Noonan syndrome (NS) and related disorders encompass a phenotypically heterogeneous group of conditions due to mutations in the Ras/Mitogen-activated protein kinase pathway. The main objective of this study was to assess the presence and characteristics of epilepsy in children and adolescents affected by NS and related disorders. The study included all the patients aged 5-21 years who had been diagnosed with NS or of one of three Noonan-like syndromes (i.e., cardio-facio-cutaneous syndrome, Noonan syndrome with multiple lentigines, and Noonan-like syndrome with loose anagen hair) at a university pediatric hospital. Clinical, EEGs, brain MRIs, and genotype data were extracted from the medical records, and follow-up telephone interviews were conducted to obtain updated information about epilepsy and its course. Out of a total of 75 patients (38 [50.7%] males, median age at assessment 12.0 years [q1 9.0-q3 17.0]; 61 [81.3%] with NS; and 14 [18.7%] with a Noonan-like syndrome), 13 (17.3%) had epilepsy, with median age at onset of 4.0 years (q1 2.0-q3 8.0, min 0.1-max 17.0). Epilepsy was more common among Noonan-like patients (50.0%) than in NS (9.8%, p < 0.001), and its presence was associated with neurodevelopmental delay (p < 0.001, OR 14.6 95% CI 3.6-59.4), cognitive impairment (p = 0.002, OR 11.2 95% CI 2.5-51.0), need for educational support (p < 0.001, OR 21.8, 95% CI 2.6-179.1), and lower adaptive functioning (median [q1-q3]: 54.0 [q1 40.0-q3 77.5] vs 97.0 [q1 76.5-q3 107.0] of the non-epileptic subgroup, p = 0.004). In 10 out of 13 cases (76.9%), the epilepsy outcome was good (i.e., seizure-free for more than 12 months with or without anti-seizure medication).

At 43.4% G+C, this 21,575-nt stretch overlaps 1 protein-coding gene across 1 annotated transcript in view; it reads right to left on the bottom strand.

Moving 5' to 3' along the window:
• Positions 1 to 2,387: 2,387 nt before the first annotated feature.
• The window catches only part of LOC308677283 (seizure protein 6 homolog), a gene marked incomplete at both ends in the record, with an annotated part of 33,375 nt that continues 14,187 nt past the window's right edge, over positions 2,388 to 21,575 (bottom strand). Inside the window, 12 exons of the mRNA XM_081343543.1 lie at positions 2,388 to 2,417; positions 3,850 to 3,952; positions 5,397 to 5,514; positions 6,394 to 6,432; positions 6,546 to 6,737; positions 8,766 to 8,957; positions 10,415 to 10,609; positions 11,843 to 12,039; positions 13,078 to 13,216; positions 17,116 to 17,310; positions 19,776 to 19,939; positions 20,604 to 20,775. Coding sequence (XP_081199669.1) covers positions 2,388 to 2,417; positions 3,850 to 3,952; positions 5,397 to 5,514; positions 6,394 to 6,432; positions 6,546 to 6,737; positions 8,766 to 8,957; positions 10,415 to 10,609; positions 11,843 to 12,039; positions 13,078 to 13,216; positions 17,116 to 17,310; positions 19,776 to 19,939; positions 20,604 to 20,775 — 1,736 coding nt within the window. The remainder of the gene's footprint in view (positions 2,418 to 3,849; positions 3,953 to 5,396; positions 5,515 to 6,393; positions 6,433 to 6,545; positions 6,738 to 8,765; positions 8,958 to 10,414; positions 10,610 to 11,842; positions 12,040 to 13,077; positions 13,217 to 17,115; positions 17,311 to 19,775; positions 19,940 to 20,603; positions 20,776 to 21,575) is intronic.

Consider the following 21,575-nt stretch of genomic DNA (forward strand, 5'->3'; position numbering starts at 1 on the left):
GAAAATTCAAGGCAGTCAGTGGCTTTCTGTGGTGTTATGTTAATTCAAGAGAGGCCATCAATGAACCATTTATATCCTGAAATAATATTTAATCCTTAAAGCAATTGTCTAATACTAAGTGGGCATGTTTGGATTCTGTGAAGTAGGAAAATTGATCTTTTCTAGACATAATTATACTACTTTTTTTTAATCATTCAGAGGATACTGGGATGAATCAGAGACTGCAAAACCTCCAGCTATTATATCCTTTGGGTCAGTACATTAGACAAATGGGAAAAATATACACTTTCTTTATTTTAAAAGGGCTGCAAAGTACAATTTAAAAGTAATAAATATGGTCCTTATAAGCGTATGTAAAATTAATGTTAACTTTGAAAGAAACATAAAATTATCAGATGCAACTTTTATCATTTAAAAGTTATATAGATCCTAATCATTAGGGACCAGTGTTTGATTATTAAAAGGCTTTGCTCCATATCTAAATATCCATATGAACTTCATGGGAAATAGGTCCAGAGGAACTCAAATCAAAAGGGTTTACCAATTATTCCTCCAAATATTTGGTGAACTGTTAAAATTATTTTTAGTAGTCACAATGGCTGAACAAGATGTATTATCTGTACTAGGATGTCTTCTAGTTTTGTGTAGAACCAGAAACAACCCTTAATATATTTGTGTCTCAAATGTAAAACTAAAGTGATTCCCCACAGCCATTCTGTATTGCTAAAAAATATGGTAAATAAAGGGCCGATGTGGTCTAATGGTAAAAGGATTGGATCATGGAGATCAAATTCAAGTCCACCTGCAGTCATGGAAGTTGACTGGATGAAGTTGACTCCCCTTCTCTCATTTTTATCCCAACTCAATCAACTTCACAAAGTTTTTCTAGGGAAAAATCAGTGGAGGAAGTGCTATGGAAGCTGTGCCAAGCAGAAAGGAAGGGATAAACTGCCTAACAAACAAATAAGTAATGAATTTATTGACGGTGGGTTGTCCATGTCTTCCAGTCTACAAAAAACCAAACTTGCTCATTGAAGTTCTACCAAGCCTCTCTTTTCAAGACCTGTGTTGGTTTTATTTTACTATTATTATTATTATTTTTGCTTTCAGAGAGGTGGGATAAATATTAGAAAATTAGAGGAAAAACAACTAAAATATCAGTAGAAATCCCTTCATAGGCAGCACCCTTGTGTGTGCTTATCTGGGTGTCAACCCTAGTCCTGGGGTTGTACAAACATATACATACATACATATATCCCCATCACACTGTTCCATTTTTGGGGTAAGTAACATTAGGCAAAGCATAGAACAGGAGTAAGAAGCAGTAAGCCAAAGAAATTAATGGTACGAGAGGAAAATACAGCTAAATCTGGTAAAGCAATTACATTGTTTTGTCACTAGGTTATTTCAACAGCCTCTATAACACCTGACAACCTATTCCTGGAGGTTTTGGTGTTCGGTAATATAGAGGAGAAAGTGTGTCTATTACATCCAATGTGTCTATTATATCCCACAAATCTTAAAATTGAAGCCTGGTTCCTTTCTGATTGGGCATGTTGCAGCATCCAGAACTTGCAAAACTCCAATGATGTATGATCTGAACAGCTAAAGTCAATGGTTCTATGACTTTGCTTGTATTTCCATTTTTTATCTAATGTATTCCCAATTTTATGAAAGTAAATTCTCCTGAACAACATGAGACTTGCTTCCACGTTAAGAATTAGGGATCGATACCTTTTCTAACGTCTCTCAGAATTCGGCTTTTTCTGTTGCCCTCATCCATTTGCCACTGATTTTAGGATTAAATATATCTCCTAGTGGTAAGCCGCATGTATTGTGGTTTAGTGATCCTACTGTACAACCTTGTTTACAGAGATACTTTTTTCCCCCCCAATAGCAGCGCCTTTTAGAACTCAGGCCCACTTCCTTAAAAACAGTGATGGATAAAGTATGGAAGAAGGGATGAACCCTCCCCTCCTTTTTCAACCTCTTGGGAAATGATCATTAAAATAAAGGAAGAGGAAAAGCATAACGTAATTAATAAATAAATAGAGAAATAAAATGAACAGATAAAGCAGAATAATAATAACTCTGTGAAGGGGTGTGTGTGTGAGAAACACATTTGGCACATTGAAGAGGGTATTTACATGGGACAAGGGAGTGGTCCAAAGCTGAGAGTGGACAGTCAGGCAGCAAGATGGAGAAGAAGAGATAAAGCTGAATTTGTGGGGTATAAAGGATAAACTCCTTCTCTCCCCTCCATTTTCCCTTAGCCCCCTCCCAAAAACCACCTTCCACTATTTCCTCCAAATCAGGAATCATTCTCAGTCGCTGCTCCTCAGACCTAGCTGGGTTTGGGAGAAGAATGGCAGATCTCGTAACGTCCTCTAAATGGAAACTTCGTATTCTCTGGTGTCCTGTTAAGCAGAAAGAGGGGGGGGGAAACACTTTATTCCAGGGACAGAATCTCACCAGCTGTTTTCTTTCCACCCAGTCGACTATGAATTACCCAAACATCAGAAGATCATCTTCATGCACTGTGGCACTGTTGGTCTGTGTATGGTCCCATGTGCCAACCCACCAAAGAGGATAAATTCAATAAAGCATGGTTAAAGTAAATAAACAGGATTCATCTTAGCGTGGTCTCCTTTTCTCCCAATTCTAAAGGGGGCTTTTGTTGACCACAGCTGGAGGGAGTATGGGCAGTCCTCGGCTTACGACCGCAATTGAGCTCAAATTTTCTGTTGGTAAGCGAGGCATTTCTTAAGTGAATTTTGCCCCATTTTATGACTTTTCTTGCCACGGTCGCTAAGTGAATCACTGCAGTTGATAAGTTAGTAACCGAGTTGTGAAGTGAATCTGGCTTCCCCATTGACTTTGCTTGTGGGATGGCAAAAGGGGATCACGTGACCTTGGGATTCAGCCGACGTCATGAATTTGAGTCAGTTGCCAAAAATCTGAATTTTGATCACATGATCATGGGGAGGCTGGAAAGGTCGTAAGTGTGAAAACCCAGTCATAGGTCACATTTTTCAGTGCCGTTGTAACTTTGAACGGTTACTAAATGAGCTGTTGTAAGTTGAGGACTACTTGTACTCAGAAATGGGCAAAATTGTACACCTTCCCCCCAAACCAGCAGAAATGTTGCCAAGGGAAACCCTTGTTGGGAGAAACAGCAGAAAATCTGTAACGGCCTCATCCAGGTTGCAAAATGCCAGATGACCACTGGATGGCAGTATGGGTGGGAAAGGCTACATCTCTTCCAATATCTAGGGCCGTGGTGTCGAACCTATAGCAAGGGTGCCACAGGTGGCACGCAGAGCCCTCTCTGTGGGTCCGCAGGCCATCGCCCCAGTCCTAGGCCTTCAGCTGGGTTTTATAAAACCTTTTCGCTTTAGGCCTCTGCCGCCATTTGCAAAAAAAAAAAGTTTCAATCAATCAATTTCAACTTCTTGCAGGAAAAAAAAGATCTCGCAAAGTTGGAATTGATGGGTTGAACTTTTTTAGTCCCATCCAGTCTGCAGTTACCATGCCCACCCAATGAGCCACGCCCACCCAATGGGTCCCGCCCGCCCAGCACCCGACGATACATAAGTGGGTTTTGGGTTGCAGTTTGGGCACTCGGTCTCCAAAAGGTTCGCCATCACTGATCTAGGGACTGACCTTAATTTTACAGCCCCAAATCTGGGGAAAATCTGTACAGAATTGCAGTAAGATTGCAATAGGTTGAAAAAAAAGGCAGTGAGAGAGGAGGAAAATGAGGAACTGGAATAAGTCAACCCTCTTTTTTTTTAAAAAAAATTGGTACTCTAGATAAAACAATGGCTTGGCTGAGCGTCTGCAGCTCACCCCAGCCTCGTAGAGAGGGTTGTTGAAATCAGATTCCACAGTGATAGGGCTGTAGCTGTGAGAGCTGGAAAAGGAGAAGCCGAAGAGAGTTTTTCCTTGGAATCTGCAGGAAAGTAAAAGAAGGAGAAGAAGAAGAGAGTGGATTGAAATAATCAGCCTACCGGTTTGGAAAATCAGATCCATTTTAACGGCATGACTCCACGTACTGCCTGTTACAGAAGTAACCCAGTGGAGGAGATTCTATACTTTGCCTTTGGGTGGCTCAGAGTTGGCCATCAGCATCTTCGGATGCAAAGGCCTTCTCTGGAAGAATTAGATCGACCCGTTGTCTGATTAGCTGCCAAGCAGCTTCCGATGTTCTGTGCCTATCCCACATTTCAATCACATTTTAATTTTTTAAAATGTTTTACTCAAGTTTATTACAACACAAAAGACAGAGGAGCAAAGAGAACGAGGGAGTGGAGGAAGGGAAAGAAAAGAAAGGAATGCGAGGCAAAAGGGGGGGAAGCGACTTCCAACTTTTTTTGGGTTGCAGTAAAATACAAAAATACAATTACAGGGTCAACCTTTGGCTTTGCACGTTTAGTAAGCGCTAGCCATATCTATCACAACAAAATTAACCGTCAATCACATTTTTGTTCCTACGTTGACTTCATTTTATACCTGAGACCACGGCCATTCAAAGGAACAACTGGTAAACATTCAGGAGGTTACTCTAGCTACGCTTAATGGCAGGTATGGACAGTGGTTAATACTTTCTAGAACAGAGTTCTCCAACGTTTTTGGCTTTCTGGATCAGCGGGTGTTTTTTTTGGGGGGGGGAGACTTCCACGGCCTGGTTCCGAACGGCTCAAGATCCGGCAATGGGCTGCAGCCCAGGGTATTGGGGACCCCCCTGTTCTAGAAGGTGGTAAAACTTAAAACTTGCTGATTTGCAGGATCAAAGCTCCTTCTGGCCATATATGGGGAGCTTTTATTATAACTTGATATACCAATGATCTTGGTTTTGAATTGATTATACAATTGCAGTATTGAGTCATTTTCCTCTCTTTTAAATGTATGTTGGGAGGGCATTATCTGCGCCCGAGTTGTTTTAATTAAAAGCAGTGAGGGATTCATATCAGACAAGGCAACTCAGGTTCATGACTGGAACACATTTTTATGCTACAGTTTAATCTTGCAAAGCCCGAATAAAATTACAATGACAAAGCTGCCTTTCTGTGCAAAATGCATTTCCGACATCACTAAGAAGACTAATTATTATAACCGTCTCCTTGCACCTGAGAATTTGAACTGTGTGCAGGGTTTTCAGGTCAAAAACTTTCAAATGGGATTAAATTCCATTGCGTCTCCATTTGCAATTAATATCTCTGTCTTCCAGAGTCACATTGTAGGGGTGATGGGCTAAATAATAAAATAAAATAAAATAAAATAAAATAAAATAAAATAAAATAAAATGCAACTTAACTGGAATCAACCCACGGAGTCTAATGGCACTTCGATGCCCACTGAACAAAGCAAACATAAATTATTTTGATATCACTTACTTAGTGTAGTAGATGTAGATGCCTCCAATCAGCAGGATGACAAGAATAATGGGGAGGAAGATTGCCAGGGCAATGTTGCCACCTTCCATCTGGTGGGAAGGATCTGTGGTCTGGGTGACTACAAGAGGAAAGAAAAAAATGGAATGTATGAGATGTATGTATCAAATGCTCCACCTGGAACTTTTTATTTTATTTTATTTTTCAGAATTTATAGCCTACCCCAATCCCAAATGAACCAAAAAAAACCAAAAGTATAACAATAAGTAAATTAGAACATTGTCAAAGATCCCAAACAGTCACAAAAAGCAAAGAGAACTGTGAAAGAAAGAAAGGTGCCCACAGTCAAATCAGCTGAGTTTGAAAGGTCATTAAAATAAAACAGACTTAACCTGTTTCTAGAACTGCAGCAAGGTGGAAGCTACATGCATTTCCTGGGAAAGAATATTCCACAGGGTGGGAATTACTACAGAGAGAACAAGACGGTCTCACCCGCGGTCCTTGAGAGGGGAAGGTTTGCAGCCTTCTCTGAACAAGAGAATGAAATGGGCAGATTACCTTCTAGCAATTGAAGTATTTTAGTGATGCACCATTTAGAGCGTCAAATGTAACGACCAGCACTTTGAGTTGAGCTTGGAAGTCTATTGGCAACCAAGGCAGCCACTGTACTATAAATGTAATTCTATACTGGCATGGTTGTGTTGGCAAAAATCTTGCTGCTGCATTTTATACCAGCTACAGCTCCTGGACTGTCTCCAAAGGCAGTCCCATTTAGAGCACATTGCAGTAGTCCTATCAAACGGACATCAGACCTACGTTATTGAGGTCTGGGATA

Conclusion: Epilepsy was more common in NS than reported in the general population, with a significantly higher rate in Noonan-like syndromes. Epilepsy was associated with neurodevelopmental delay, cognitive impairment, and lower adaptive functioning.
What is known: • Neurological abnormalities have been reported in NS and related disorders. • There is evidence of a phenotype-genotype relationship for neurological abnormalities.
What is new: • Epilepsy was found to be more common in NS and related disorders than typically reported in the general population and associated with neurodevelopmental delay, cognitive, and functional impairment. • The Noonan-like phenotype had a higher frequency of epilepsy than typical NS.
Keywords: Epilepsy; Neurological features; Noonan syndrome; Seizures.
© 2022. The Author(s), under exclusive licence to Springer-Verlag GmbH Germany, part of Springer Nature.